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Remembered Today:

Pte Robert G Dumbrill Royal Fusiliers


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I'm trying to find out a bit about Pte 50184 Robert Dumbrill 20th Bn Royal Fusiliers who died 16 April 1917.

I have his MIC and his name appears in our local paper of men serving in 1917 who worked at Christs Hospital School near Horsham.

I also have his marriage to an Emily Napper in Horsham in 1914

..but that's it! I can't find any census records, a birth, and Electoral Register info...and I was wondering if anyone with a Royal Fusiiers background might be able to shed any light on this mystery man!!


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20th (Service) Battalion (3rd Public Schools)
Formed at Epsom on 11 September 1914 by the Public Schools and University Men's Force.
26 June 1915 :came under command of 98th Brigade, 33rd Division.
Landed in France in November 1915.
27 November 1915 : transferred to 19th Brigade, 33rd Division.
16 February 1918 : disbanded in France.

Did he have PS prefix before his service number?

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Historical Information

The 21st Division captured Heninel on 12 April 1917 and advanced eastwards on the two following days. The 33rd Division then took over the attack. These two divisions are largely represented in the cemetery. In April 1918 this ground was lost, and the eleven German graves in Plot I, Rows D and E, were made when the cemetery was in German hands. After the Armistice, graves were brought in from a wide area round Heninel.

He is shown as died nott specifically KIA so may have died of wounds later.

The war diary, if available may shed more light.

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1. The MIC has a "GS" prefix...but it looks like it might have been rewritten!!

2. That census name is a bit too much of a coincidence isn't it. I will dig deeper. Well spotted!


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1. The MIC has a "GS" prefix...but it looks like it might have been rewritten!!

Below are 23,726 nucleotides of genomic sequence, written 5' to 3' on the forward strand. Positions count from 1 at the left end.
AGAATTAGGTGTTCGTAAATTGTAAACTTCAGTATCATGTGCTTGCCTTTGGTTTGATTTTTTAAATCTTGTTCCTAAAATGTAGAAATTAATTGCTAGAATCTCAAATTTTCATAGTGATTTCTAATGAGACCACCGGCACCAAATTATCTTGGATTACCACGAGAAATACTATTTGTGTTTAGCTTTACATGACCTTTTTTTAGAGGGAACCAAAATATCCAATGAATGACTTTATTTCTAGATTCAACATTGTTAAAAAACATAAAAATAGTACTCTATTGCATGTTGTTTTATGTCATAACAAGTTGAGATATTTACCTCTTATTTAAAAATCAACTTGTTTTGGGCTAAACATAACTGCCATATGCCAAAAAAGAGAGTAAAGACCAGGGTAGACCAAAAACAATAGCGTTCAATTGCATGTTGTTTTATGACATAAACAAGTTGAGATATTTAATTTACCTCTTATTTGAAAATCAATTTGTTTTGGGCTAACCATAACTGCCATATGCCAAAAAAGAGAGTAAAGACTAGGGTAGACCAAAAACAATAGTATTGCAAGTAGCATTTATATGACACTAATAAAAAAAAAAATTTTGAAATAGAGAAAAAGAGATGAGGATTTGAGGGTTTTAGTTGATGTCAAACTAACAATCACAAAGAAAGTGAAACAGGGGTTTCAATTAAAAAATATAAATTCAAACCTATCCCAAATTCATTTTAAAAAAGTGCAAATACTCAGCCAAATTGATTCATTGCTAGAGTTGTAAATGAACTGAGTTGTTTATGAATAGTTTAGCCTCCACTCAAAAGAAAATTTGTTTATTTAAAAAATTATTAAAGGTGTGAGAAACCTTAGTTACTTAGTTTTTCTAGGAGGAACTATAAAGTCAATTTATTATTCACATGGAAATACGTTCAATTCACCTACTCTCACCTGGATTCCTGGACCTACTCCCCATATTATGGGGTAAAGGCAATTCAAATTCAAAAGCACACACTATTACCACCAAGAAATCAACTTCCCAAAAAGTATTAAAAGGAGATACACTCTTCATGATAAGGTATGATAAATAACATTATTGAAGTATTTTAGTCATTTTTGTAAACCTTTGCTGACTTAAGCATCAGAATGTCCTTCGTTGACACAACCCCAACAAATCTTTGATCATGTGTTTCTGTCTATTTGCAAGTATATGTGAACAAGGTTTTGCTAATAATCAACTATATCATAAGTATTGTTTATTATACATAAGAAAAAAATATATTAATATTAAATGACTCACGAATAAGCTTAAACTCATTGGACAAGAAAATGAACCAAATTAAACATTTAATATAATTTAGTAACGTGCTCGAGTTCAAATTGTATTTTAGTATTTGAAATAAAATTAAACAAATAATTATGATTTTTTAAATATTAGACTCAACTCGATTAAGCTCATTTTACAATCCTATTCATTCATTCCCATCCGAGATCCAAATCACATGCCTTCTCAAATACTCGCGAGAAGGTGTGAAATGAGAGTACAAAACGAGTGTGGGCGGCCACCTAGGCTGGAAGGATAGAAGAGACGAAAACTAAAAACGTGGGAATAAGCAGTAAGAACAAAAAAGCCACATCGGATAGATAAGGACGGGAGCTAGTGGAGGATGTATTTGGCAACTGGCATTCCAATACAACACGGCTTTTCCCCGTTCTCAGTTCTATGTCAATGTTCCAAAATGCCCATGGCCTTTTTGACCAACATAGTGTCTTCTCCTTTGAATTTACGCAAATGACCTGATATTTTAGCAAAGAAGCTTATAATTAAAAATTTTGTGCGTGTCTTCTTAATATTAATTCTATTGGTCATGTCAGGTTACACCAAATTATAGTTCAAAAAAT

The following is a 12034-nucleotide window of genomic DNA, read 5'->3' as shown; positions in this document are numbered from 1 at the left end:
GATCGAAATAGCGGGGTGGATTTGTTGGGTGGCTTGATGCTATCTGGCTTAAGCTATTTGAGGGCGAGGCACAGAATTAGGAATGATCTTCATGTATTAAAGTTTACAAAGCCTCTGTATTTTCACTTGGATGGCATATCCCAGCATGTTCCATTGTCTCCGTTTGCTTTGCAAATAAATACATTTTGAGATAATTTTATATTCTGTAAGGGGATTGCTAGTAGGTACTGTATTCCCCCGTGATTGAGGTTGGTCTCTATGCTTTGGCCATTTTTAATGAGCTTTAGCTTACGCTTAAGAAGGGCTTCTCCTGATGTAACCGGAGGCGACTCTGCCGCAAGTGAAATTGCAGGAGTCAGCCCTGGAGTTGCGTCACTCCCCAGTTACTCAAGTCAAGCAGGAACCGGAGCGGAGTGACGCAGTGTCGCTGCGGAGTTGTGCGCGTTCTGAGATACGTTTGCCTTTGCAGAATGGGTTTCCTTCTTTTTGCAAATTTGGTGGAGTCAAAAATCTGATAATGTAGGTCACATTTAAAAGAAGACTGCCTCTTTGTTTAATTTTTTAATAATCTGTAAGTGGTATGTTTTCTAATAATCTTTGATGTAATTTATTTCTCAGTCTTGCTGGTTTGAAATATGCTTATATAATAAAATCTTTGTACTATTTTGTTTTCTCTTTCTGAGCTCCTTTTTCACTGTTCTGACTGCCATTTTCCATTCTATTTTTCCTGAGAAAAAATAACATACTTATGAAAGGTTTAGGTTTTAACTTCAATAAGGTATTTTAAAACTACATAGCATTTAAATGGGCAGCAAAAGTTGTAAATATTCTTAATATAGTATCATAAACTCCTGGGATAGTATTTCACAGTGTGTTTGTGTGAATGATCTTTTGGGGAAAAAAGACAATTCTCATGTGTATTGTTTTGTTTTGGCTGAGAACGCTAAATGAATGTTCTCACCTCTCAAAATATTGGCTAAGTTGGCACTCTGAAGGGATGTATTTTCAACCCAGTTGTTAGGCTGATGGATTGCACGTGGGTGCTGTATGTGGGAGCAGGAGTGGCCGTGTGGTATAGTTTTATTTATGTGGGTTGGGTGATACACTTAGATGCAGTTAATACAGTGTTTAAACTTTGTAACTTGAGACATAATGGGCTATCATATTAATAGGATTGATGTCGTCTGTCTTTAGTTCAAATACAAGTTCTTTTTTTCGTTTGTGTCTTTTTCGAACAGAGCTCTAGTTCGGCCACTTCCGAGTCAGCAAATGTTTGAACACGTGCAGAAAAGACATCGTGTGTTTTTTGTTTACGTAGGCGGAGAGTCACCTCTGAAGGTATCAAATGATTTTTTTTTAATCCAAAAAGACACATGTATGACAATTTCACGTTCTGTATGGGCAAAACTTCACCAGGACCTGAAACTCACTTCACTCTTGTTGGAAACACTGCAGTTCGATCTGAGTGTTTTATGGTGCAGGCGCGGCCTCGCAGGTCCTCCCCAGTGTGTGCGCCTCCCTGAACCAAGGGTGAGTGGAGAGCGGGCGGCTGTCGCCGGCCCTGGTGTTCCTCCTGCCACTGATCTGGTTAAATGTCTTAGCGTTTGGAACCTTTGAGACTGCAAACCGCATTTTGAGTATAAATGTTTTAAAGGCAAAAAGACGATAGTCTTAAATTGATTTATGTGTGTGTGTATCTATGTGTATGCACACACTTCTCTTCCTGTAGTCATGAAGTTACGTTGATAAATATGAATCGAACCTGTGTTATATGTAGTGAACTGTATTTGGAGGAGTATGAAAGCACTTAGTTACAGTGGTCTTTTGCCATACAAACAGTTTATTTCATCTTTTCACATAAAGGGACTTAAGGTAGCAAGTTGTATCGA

I am no expert on service numbers but if it is GS does it show any other battalions on his MIC?

The PS prefix would show that he joined Public Schools. GS prefix was general service used by other RF battalions. If he was transferred within the RF he would probably have kept his original number.

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Brilliant bit of detective work by IPT!

It looks like he was Robert George Dumbrill (Dumbrell?), son of Anna J Dumbrell who was, in the 1891 census, a widow and housekeeper to Henry Pilbeam (a widower).

By 1901 Anna has disappeared (died?) and her two boys (Robert had an elder brother Charles Henry) are still with Henry Pilbeam, both now called Pilbeam, and recorded as his sons.

By 1911 Robert is calling himself Robert George Dumbrill Pilbean

He was a jobbing gardener so I don't think it likely that he joined a Public Schools battalion - more likely a transfer.

The MIC gives no information regarding battalion - the "20th" comes from the CWGC record.

Getting closer though!

ps I think I have also found him on the War Memorial in the nearby village of Slinfold.

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Mr G

He was a later reinforcement of the 20th Royal Fusiliers. With the disbandment of the other three UPS battalions the 20th RF were no longer made up solely of ex public school boys - reinforcements came from the reserve battalions of other RF units as well as the 5th and 6th RF who were the original reserve battalions. I believe men coming through the 5th and 6th Reserve Battalions were allotted the GS/5XXXX series and these went to all battalions of the RF.

The PS/ numbers only were issued from 1 to about 11000 and the later numbers were from men of all walks of life in addition to some ex public school boys.

20th RF were in action on the 16th April attacking Concrete Trench north of the Hindenburg Line. To their right in the Hindenburg Line Siegfried Sassoon was leading a bombing attack during which he was wounded. The 20th RF were attacking to conform with the attack up the Hindenburg Line. The 20th RF suffered heavy casualties and were unable to enter Concrete Trench. You can download the war diary from the National Archives for £3.30 which will give a little detail.

Kind regards


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